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Gold jewellery sales down 80 per cent in Hong Kong this year as Covid-19 puts paid to weddings, birthday parties




Gold jewellery sales in Hong Kong fell by almost 80 per cent this year as the Covid-19 pandemic spoiled countless wedding parties and other celebrations, according to an industry estimate.

As disappointed couples were forced to cancel their wedding festivities, so their guests’ plans to buy them gold jewellery as gifts – a Chinese tradition – turned to dust. Sales had already

taken a pounding in 2019

as civil unrest rocked the local economy.

Though sales of jewellery have tanked this year, the price of the precious metal itself has


gone through the roof

as investors have bought it as a safe haven from myriad global uncertainties. It is expected to drop by up to 10 per cent in 2021, however, after climbing by almost a quarter to a record high this year, analysts predict.

One bridegroom, surnamed Cheng, had planned to buy gold jewellery for his wedding party in June, before it was postponed until December because of the outbreak. He has now had to delay his nuptials again because the pandemic is still not under control.

“I want to invite over 400 guests, including many foreign friends, to attend my wedding,” he said.

The pandemic has brought cross-border traffic to a standstill this year, and left many a wedding plan in tatters with guests unable to attend. The

number of registered marriages

in Hong Kong in the first 10 months of 2020 was 20,663, a sharp fall of 40 per cent from the same period a year ago, government data showed.

“This is the worst year in decades, as many of our gold jewellery retailer members found their sales dropped almost 80 per cent year on year because the pandemic has led many people to postpone their wedding plans,” said Haywood Cheung Tak-hay, president of the Chinese Gold and Silver Exchange Society, the local gold exchange.

“Many people also cancelled banquets or parties for their newborn babies, birthdays or retirement, which also affected sales of gold as gifts.”

It is a tradition in Chinese culture for newlyweds and their relatives to buy gold jewellery such as bangles inscribed with dragon and phoenix motifs as a dowry for the bride or as a wedding gift.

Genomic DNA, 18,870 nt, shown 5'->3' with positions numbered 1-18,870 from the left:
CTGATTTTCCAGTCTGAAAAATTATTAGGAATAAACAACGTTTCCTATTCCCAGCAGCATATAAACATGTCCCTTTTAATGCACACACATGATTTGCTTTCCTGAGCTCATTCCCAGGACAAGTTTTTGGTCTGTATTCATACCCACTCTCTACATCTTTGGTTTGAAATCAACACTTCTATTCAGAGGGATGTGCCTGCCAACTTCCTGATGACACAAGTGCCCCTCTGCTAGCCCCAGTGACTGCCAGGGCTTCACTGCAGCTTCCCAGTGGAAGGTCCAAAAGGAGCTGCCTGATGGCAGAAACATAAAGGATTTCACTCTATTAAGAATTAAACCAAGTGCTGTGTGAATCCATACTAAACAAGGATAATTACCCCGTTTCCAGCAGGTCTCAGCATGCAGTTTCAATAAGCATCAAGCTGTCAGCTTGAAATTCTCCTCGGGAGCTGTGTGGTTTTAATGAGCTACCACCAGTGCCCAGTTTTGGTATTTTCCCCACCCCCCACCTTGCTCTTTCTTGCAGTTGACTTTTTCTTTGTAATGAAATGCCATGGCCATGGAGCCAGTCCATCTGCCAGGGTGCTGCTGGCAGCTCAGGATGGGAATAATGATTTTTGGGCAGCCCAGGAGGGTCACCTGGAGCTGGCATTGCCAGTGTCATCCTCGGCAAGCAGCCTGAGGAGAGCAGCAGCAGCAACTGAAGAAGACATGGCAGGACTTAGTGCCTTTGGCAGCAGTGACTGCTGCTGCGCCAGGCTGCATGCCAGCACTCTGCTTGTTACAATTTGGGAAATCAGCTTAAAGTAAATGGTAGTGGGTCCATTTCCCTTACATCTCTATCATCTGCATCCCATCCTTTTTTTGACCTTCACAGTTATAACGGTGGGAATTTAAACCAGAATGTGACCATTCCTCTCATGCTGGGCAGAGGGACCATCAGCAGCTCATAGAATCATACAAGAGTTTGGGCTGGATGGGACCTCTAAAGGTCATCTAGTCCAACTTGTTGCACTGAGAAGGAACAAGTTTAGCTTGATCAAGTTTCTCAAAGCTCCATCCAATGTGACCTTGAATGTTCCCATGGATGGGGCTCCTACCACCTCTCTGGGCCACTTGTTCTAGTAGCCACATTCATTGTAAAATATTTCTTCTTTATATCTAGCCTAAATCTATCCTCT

Family and friends also like to buy gold jewellery for newborn babies, retirees and as birthday gifts.

The Hong Kong government has imposed a wide range of social distancing rules to contain the spread of the coronavirus, including a restriction of no more than 20 people at weddings.

“This is a shame, as the

Year of the Rat

in 2020 is auspicious for getting married and having babies. Many of our jewellery retailer members wanted to see a boost this year after sales plummeted by 40 per cent in 2019 largely because of the anti-government protests. But the outbreak dashed all hopes,” Cheung said.

Cheung is more optimistic about the outlook for next year, forecasting a 50 per cent rebound in sales.

“When the outbreak is more under control, it is likely many delayed wedding banquets will be held in 2021,” Cheung said.

The global price of gold had risen 24 per cent this year to US$1,866 per ounce as of December 28, easily beating the benchmark Hang Seng Index which fell 6.7 per cent.

“Gold had a strong year in 2020, breaching a

historical high

at US$2,075 per ounce in August, as investors want to invest in safe assets amid concerns over political tensions between the United States and China, the coronavirus pandemic, inflation and an uncertain global economic outlook,” according to veteran independent gold analyst Jasper Lo.

The precious metal reached its previous peak of US$1,920 in 2011.

The price in Hong Kong has risen in tandem, hitting HK$17,475 (US$2,255) per tael (1.33 ounce) on December 28. A pair of gold dragon and phoenix bracelets weighing one tael cost about HK$21,000 on that date, which is 31 per cent more expensive than the HK$16,038 it cost at the start of the year.

Lo believes the gold price may drop more than 10 per cent in 2021 to US$1,650 and may go no higher than US$1,950 as countries start to introduce vaccines to contain the health crisis.

“Gold fortunes will really depend on the course of the US dollar through 2021,” said Stephen Innes, chief global market strategist at Axi, an international forex trading company.

“Since I’m more bullish on the US dollar, I suspect after a reflationary bounce above US$1,950 per ounce in the first quarter, gold will fall amid vaccine optimism and drop to US$1,600 by year-end as inflation and the economic recovery will see central banks start to pull back on easy money.”

Courtesy : scmp.com


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